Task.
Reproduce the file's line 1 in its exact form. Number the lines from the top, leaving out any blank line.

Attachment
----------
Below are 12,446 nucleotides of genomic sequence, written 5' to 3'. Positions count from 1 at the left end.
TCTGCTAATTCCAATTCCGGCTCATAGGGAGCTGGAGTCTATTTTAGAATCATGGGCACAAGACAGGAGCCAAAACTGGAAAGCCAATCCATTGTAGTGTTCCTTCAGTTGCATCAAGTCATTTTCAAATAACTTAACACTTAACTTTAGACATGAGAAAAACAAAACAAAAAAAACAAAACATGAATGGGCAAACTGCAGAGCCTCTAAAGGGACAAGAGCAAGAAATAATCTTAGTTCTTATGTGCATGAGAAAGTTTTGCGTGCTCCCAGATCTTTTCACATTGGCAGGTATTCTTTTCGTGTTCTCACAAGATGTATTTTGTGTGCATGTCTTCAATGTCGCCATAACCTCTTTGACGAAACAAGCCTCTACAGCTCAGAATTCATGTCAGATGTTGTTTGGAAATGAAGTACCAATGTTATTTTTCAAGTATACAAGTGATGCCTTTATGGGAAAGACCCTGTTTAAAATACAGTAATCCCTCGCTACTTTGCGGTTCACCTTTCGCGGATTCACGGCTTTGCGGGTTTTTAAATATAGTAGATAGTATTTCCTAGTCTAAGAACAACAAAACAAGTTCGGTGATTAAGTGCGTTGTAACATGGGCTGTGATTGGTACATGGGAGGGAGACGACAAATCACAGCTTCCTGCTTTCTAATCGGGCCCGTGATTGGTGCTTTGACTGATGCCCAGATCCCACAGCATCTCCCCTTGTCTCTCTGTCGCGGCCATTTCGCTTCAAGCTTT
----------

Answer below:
Below are 12,446 nucleotides of genomic sequence, written 5' to 3'. Positions count from 1 at the left end.